11. The facts being obvious and hardly in dispute prima facie show, as stated above, that the wife, is not having independent source of income and she appears to be a housewife for all purposes dependent on the husband. There is no other evidence to show that she could have separate source from where the consideration came except that of the husband's income. It is during the time when husband was transferred and the spouse cam to Bombay that the flat was purchases. The Commissioner's report shows that the flat is full of furnishing household articles, valuables. etc. to which the appellant has not claimed not can have exclusive title or/and which, in all probability, appears to be the property of the husband. Further the present suit itself was filed after the divorce petition was initiated and the appellant sought the relief of maintenance under Section 18 of the Hindu Adoptions and Maintenance Act, in Ahmedabad Court. Obviously, these factors indicate that the present litigation is a counter move or the part of the wife having entered upon the property in the absence of the husband . Under the maintenance proceeding, such wife has to make out a right to separate residence even at the interim stage. That obviously she has not attempted to document. A Hindu wife can seek such a relief as a matter of obligation arising from the existence of the marriage. the general principle being that a wife has to remain under the roof and protection of the husband. It is only by reason of the proof of misconduct and by reason of the clear refusal to maintain her in his own place or residence or justifying causes that she can work out the relief to separate residence as is provided for by sub-sec (2) of Section 18 of the Hindu Adoption and Maintenance. Act. It follows, therefore, that she has no general entitlement to exclude the husband from the matrimonial house, the tile to which is not clear. All these factors taken together clearly show that no prima facie case exists. Similarly, the conduct of the appellant in this regard is also not blame-free. After the maintenance petition was filed by her in Ahmedabad Court seeking relief of maintenance. which would include the right as to residence, she, behind the back of the husband and taking advantage of his absence, entered upon the suit property and initiated this action. At the interim stage she seeks to exclude the husband from the home. Merely because in the past there had been some incident between the husband and the wife. which may tantamount to cruelty and merely because a divorce petitioner is filed, such an entry and such usurpation is not justified. In fact, there being a continuous entitlement subsisting in favour of the husband and as prima facie it appear that the matter of title claimed by the plaintiff is doubtful, such a conduct on the part of the wife while the entitlement, of the husband to him home subsists smacks of civil trespass. No Court can issue process to further protect the fruits of any wrongful act, much less the act that borders on trespass. There is not good reason why either in the divorce petition or in the maintenance suit the appellant did not work not out her right to the property in dispute. If she is entitled to rely on the marital conduct of the husband, which is being strenuously relied upon for the purpose of the injuction the same was well available to her in the earlier litigations including that in the divorce petition filed by the husband.
12. The position of matrimonial homes available to spouses governed by provisions of the Hindu Marriage and Hindu Succession Act does not support such conduct. Only in given and exceptional cases on the ground of extraordinary immoral, vexations conduct the interim relief of the kind may be extended to a bona fide and helpless spouse so as to protect the purity of the home and maintain peace till matters are settle by Court, applicative rule being wife remaining under the roof of the husband. There is no universal principle to interdict husband only because he has made accusations against wife. When suits of the kind which relate to the property are filed, the wife has to work out exclusive title to the property. The principles applicable and operative are ordinary normal principles, in the those who are entitled to the enjoyment of the property while the entitlement subsists could not be exclusion from such entitlement by reasons of the allegation with regard to devious marital conduct which requires further investigation and clear proof. Moreover, when one of the parties forces entry without the aid of the Court relying on her entitlement, by reasons of such entry, she would not be entitled to protect such conduct and exclude the other spouse from the subsisting right or entitlement. The balance of convenience in such matters of would have always be in favour of the subsisting entitlement of the defending spouse.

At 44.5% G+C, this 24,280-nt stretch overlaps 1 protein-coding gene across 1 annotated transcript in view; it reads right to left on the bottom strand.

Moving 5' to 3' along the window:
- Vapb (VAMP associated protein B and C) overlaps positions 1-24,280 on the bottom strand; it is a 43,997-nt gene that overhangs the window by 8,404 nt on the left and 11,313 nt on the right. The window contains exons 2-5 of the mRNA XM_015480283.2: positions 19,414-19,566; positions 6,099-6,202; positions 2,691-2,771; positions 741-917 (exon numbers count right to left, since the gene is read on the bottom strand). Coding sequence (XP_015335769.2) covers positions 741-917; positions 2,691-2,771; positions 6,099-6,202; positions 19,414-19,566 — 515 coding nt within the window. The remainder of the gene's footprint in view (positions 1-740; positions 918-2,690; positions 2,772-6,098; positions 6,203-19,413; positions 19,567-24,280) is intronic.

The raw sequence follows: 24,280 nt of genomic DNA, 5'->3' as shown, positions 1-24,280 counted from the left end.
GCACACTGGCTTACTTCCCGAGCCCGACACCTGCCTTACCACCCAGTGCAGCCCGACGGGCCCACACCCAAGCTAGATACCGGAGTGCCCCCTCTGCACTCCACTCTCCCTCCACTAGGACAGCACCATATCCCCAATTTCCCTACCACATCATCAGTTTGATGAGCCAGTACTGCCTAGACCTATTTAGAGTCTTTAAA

13. The jurisdiction of the Court as is conferred in matters of granting preventive reliefs is a discretionary one and the grant or refusal thereof is a matter of discretion of the Court and is not a matter of right in either party. Such discretion has to be exercised jurisdiction and while doing that, the Court has to weigh the substantial mischief either complained of or threatened and compare the same with the ensuing results. Tested upon basic principles, no judicial discretion can hardly be used in favour of such a spouse.
14. After all, marriage is not a compromise at pleasure. Marriage, on the other hand, is a mutuality sustained and supportive to both the spouses, a buoyant web of rights and obligation. Law leans constantly towards its upholding and abhors break-ups. Even the principles of equity in such matters tend to help those whose conduct is aboveboard and is such that would sustain expected equilibrium. further, the canvass of obliging mutuality that the marriage represents, consistently spreads from bed to the rood. this mutuality will have to operate as shock absorber, so as to equalise the inevitable sense of individual tension and frustration generation by the behavioural oddities. Effort of justice in exercise of its discretion should be to hold peace and, in pursuant thereof, to subserve and uphold the entitlements. Matters of the present kind document not admit acceptance.
15. The order under challenger, therefore, does not call for any interference. The appeal is dismissed. However, it is made clear that looking to the tensions between the parties, the trial Court may consider according to law whether it would be just and convenient to appoint a Court Receiver of the property with a direction to supervise as convenient and as fair possible the division of the property for the respective peaceful occupation by both the spouses. With these observations, the appeal is dismissed with no order as to costs.
16. Appeal dismissed.